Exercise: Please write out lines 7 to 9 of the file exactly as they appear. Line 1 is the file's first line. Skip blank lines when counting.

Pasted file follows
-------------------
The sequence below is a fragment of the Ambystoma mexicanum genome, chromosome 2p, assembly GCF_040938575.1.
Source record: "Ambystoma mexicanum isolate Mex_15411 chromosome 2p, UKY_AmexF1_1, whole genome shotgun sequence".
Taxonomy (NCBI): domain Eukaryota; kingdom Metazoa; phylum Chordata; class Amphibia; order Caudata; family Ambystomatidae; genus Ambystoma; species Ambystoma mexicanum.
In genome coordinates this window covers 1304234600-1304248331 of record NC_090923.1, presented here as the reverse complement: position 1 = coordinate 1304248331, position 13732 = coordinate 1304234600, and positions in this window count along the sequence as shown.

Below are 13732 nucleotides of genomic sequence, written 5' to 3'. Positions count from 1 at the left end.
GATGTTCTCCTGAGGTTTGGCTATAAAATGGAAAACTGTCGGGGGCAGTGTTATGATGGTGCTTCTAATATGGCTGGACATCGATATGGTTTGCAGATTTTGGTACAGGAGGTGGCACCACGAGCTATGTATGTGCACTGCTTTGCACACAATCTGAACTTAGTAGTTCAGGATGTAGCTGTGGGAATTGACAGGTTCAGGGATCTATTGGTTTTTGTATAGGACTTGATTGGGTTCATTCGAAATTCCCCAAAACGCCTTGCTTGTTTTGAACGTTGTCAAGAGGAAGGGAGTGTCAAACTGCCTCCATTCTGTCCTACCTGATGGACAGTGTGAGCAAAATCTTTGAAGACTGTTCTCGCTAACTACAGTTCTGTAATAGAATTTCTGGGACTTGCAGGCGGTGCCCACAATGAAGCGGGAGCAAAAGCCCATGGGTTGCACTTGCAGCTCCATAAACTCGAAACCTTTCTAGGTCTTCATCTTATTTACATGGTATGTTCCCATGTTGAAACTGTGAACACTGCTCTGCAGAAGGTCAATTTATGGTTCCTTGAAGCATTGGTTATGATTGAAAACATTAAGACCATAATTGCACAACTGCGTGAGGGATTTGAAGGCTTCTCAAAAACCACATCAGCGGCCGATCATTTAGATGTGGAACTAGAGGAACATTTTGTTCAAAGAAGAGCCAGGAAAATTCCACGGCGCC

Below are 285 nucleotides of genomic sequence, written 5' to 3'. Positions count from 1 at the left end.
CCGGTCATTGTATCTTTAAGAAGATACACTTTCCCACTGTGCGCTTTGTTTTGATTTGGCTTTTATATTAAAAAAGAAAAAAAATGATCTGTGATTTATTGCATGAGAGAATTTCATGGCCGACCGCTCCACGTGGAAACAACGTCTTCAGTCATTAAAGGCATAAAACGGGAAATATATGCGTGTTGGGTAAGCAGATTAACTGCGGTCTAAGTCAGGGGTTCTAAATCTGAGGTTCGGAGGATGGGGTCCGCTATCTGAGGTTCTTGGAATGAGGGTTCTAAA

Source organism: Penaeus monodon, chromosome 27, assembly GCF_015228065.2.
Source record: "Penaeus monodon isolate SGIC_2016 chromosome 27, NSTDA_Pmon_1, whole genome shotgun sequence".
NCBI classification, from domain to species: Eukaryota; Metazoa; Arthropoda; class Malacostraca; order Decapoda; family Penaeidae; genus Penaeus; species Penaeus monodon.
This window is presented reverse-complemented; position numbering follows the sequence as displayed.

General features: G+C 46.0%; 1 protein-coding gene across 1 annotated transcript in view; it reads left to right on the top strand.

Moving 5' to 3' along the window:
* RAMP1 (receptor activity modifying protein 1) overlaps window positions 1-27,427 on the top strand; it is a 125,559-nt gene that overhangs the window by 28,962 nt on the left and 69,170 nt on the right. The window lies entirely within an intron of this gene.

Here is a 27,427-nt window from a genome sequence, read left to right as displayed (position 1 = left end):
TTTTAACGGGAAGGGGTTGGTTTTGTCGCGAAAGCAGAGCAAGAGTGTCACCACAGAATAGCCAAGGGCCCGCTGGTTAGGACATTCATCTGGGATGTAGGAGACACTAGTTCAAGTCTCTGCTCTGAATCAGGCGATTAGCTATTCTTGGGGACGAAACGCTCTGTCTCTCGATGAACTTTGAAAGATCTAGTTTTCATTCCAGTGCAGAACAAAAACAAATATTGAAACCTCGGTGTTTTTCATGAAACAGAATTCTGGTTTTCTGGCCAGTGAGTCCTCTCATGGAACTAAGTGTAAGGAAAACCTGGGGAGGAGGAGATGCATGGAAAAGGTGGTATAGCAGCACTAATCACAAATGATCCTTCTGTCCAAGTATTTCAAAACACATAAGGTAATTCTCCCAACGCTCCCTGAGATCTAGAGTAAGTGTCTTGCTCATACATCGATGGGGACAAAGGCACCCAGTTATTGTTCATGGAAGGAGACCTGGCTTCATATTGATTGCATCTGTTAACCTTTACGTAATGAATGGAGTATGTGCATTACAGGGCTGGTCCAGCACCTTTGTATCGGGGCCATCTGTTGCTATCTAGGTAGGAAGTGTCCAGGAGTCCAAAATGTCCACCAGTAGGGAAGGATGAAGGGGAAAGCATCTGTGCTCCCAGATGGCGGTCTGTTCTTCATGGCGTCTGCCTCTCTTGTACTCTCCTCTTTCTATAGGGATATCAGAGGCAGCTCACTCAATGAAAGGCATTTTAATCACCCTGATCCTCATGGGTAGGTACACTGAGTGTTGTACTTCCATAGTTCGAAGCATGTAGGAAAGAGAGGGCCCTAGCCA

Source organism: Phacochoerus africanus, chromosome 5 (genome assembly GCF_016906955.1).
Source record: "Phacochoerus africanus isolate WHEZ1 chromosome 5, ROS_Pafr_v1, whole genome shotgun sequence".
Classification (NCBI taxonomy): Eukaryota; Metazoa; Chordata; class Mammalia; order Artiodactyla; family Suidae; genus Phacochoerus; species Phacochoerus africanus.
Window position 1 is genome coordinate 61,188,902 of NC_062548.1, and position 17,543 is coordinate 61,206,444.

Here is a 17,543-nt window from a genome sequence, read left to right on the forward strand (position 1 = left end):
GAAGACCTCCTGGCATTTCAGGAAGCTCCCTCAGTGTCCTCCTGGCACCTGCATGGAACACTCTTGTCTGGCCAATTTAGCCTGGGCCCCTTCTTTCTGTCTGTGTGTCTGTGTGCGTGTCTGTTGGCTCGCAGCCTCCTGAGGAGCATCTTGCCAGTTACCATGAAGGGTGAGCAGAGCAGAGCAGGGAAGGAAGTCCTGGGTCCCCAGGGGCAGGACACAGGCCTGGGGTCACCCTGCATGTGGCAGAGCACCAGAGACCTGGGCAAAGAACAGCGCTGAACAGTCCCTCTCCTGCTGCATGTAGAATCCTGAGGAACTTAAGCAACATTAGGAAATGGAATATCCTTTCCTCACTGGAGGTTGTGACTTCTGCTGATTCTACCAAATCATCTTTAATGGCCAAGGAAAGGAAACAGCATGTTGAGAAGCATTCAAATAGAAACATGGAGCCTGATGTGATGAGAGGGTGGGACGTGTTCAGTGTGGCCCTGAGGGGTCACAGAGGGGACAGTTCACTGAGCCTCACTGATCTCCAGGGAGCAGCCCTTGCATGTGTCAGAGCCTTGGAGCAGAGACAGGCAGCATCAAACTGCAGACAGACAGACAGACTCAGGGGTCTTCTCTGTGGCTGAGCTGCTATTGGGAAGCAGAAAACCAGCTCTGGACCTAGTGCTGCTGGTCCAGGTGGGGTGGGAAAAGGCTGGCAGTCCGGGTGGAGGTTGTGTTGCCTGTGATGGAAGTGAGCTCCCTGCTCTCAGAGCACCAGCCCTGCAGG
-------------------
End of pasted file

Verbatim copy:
Below are 285 nucleotides of genomic sequence, written 5' to 3'. Positions count from 1 at the left end.
CCGGTCATTGTATCTTTAAGAAGATACACTTTCCCACTGTGCGCTTTGTTTTGATTTGGCTTTTATATTAAAAAAGAAAAAAAATGATCTGTGATTTATTGCATGAGAGAATTTCATGGCCGACCGCTCCACGTGGAAACAACGTCTTCAGTCATTAAAGGCATAAAACGGGAAATATATGCGTGTTGGGTAAGCAGATTAACTGCGGTCTAAGTCAGGGGTTCTAAATCTGAGGTTCGGAGGATGGGGTCCGCTATCTGAGGTTCTTGGAATGAGGGTTCTAAA

Source organism: Penaeus monodon, chromosome 27, assembly GCF_015228065.2.